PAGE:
Goals have been at a premium for the United States national team since the start of the World Cup, and the troublesome lack of goalscoring falls squarely on the shoulders of the national team's forwards.
Not since June 5 has a forward scored for the U.S. national team, but the U.S. will have two matches in the next three weeks to try and find a fix for that problem.
But is there a long-term fix available? Or does the near future of the U.S. national team's forwards depend on Charlie Davies and his rehabilitation efforts? Whether or not Davies is healthy and back on the field in 2010 or sometime in 2011, the U.S. national team cannot place all of its hopes on Davies as goal production and depth at forward must be found somewhere.
Can the fix be found in Major League Soccer? Here are the top American scorers in MLS this season and their possible national team prospects.
Edson Buddle, Galaxy. Buddle is not an unknown commodity in MLS. He leads the league in goals with 14 and has 87 career MLS goals. Buddle propeled himself into the national team picture with his torrid start (nine goals in five games) and got onto the field in South Africa. But Buddle has been mostly average since returning from World Cup duty, scoring five goals in 12 games since. Given his recent cold snap - one goal in his last six games - it's debatable whether Buddle even deserves to be called in for the Poland/Colombia matches.
Chris Wondolowski, San Jose. Admit it, you never thought "Wondo" would be worthy of a national team call-up. Perhaps not even his most ardent supporters (i.e. his family and close friends) thought he would ever get a shot with the national team. But Major League Soccer's breakthrough player this year has been Wondolowski. His hat-trick in Toronto on Saturday gave him 12 goals on the season as he is now just two goals off the league lead. Wondolowski started the season strong with six goals in eight games but tailed off badly, scoring no goals in his next seven games. But his hat-trick was encouraging and he showed quite a bit of confidence and skill in scoring the three goals, qualities lacking with national-team forwards.
Conor Casey, Colorado. Casey scored two of the most important goals for the U.S. in qualifying but could not translate that into a call-up to World Cup training camp. Can Casey get past that snub? If he has gotten over the pain of missing out on the World Cup, and in his case the pain in knowing there were at least 30 other players more worthy of the World Cup, then Casey stands to be a viable option for the coming years. Casey turns 30 the month after next year's Gold Cup and has been a steady contributor the last three seasons in MLS, scoring 11, 16 and now 11 goals respectively.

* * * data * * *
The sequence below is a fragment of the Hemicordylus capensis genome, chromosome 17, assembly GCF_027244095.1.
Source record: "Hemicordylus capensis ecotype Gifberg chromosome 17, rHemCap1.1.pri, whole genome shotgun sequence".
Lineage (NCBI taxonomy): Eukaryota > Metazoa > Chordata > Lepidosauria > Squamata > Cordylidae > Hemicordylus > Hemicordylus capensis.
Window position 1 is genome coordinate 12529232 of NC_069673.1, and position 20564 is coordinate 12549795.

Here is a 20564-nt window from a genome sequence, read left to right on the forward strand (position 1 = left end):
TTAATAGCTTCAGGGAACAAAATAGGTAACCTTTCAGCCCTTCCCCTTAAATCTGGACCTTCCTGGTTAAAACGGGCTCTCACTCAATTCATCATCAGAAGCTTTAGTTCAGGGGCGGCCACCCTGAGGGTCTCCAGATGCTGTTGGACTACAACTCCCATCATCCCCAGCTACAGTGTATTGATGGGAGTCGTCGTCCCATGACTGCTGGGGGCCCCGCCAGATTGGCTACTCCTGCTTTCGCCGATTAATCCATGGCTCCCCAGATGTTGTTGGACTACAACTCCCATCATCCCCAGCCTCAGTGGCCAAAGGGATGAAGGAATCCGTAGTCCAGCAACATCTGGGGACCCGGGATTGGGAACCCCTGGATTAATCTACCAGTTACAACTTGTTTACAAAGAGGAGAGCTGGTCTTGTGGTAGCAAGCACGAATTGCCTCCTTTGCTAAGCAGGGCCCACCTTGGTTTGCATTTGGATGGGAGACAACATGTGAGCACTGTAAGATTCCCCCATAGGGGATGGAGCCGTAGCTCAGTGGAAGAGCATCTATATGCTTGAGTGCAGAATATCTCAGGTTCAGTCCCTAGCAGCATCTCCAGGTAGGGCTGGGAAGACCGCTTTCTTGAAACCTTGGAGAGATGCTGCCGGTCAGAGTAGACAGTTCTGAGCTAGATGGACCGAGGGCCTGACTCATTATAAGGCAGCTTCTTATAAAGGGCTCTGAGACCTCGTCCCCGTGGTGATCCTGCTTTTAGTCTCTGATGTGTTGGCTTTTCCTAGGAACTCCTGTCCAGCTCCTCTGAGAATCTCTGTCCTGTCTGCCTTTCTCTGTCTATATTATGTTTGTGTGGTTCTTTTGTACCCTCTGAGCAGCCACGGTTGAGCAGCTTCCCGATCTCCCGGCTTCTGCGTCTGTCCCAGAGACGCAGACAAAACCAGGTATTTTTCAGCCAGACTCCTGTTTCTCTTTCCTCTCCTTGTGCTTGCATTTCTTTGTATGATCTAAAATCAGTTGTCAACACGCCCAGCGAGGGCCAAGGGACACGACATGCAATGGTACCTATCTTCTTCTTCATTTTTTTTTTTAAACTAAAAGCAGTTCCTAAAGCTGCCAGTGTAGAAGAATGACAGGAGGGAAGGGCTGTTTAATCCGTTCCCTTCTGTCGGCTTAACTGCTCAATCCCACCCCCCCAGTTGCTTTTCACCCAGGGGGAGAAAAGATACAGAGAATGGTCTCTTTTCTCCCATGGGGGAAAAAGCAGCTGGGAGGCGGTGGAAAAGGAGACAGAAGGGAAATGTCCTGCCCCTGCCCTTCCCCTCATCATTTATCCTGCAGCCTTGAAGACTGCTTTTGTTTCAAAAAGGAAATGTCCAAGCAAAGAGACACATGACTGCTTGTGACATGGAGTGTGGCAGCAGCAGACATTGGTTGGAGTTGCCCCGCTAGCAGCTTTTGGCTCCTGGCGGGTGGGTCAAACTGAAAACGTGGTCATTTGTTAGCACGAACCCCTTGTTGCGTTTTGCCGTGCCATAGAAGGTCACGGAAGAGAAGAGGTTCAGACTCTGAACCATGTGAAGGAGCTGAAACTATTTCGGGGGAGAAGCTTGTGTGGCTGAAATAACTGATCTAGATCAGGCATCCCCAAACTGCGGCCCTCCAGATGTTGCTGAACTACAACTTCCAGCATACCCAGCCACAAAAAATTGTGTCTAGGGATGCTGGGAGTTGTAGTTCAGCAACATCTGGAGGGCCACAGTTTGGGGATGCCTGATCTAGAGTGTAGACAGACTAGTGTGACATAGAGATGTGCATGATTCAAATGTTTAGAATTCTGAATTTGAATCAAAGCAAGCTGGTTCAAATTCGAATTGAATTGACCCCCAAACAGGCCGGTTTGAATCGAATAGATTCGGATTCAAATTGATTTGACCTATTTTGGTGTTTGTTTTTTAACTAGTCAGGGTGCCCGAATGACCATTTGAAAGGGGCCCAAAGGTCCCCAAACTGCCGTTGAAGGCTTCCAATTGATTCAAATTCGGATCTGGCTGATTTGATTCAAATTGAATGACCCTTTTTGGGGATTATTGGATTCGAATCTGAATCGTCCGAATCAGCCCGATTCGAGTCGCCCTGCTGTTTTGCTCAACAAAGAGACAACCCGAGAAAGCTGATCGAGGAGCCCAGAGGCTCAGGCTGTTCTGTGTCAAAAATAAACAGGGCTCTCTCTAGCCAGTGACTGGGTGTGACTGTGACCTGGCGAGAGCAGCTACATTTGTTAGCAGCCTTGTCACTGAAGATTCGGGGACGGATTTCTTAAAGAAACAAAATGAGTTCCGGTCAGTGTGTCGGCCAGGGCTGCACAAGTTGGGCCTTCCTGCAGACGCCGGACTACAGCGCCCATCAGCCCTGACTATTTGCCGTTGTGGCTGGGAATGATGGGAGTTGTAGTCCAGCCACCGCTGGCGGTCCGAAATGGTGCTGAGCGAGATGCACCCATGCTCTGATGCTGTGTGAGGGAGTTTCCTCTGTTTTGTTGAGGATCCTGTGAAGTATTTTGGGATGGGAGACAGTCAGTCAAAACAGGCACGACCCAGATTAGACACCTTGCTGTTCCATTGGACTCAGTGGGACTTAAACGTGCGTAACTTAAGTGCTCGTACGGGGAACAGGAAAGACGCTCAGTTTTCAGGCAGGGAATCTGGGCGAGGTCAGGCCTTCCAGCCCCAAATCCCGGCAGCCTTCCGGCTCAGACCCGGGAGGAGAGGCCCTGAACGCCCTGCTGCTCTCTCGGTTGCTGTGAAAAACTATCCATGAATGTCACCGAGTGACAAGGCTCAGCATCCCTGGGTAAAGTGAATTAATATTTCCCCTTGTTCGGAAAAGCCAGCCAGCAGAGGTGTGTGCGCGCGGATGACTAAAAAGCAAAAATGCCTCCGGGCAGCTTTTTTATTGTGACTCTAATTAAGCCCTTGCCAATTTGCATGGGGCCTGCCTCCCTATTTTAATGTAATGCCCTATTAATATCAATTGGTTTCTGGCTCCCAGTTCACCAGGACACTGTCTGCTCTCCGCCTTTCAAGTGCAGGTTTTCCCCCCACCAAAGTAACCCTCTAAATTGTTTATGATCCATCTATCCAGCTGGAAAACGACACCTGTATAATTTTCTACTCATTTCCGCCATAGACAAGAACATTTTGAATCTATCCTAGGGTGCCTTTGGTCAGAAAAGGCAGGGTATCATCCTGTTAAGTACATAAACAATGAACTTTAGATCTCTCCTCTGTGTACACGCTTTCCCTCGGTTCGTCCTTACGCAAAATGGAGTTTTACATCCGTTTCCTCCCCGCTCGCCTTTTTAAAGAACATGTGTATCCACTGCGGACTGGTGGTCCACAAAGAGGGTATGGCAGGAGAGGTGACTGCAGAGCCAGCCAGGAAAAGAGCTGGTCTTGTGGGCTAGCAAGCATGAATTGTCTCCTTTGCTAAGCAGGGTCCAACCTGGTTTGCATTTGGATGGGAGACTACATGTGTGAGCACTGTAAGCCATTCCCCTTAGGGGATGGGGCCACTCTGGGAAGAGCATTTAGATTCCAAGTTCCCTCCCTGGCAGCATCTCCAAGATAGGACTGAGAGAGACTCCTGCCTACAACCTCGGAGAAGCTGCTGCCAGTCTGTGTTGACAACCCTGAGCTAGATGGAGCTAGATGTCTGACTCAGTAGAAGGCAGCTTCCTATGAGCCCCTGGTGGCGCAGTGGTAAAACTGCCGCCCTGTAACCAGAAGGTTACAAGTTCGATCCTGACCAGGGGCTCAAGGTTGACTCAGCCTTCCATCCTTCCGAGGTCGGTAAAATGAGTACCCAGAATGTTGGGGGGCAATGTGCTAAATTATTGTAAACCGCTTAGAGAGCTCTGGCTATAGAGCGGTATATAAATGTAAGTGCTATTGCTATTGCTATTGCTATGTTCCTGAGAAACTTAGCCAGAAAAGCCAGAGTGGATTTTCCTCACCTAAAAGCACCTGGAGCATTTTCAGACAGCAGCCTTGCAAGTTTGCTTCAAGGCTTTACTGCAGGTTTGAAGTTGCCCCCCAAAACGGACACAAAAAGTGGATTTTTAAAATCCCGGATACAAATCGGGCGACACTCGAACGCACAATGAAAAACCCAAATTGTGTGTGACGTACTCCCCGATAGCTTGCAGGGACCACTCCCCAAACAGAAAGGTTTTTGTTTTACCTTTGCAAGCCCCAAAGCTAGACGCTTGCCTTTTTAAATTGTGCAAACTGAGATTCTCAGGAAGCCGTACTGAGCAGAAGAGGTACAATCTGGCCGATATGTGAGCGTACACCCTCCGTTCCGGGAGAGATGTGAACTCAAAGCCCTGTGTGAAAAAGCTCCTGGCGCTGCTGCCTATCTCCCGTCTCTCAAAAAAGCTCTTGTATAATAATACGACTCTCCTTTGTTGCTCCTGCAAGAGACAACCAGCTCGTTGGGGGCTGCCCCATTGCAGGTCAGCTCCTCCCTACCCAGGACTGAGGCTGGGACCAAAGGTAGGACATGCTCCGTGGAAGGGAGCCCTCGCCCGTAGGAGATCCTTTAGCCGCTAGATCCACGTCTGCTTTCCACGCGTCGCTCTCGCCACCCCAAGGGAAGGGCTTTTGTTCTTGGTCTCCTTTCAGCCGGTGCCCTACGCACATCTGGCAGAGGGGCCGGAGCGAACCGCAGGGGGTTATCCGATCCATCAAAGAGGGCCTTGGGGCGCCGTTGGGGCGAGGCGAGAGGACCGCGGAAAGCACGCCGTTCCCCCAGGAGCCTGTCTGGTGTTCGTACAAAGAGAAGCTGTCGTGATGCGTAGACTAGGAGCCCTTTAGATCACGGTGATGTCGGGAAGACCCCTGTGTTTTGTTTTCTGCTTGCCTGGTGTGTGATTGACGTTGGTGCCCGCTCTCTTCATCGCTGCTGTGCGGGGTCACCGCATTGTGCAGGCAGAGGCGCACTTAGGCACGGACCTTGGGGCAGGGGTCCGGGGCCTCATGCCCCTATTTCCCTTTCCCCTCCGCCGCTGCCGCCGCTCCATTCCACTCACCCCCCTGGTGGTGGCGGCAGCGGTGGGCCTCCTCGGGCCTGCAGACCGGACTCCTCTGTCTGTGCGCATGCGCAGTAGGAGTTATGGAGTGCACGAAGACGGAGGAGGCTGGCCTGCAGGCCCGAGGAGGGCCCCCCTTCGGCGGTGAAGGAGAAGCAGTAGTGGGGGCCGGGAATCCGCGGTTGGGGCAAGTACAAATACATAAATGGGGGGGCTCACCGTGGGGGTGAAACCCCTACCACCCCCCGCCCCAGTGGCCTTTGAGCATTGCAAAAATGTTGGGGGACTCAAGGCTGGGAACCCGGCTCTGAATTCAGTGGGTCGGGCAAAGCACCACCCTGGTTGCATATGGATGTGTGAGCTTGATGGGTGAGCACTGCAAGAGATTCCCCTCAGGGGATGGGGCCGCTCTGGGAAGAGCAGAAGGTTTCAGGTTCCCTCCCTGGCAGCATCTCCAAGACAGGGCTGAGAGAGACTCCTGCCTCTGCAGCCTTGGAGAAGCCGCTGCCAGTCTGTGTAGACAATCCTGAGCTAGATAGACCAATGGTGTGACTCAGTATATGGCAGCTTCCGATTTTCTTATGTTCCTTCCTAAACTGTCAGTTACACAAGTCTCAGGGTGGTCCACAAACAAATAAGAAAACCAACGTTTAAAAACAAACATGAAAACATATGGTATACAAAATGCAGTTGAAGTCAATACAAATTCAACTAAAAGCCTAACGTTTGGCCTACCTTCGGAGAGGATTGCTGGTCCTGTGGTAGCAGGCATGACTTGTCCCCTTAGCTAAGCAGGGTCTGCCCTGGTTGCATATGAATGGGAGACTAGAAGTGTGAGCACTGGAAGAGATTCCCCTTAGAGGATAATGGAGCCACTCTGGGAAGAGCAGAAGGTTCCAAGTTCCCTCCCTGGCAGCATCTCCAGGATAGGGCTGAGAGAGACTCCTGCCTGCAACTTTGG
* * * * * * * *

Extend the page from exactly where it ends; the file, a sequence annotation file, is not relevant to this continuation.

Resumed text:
Jeff Cunningham, FC Dallas. The ever-dangerous Cunningham has helped FC Dallas become one of the league's best teams. With 10 goals, Cunningham is doing his part once more. But on the national team level, Cunningham has shown what he can do - which is to say, not much. Cunningham might be someone to call in for a one-off friendly if bodies are in short supply but he is neither a short- or long-term answer.
Justin Braun, Chivas USA. In his third season, Braun has finally started to figure some things out. In 2008 and 2009, Braun's seasons were plagued with bad misses and a lack of confidence. While he has not enjoyed the breakout season Wondolowski has, Braun still has taken a positive step forward in development. Does this mean he can force his way into the US Starting XI? If nothing else, Braun deserves a shot with the national team, but whether that's in the annual January camp or in Chicago and Philadelphia next month remains to be seen.
Robbie Findley, Real Salt Lake. Much like Cunningham, Findley has also shown his capabilities at the national team level. Unfortunately, Findley's performances have been memorable for the frustration they've caused. In MLS, Findley is not among the top 22 scores in the league this season yet he seems to be the only player on this list guaranteed of a call-up. His continued playing time shows both the lack of depth on the national team level as well as coach Bob Bradley's stubornness in sticking not only with a player who has struggled badly but one that seems to fit into a system Bradley prefers to play, one in which a speedy forward is necessary.
* Brian Ching and Chad Barrett are American-born forwards with more goals than Findley but in the interest of space and to keep US supporters from further frustration were omitted from the column.
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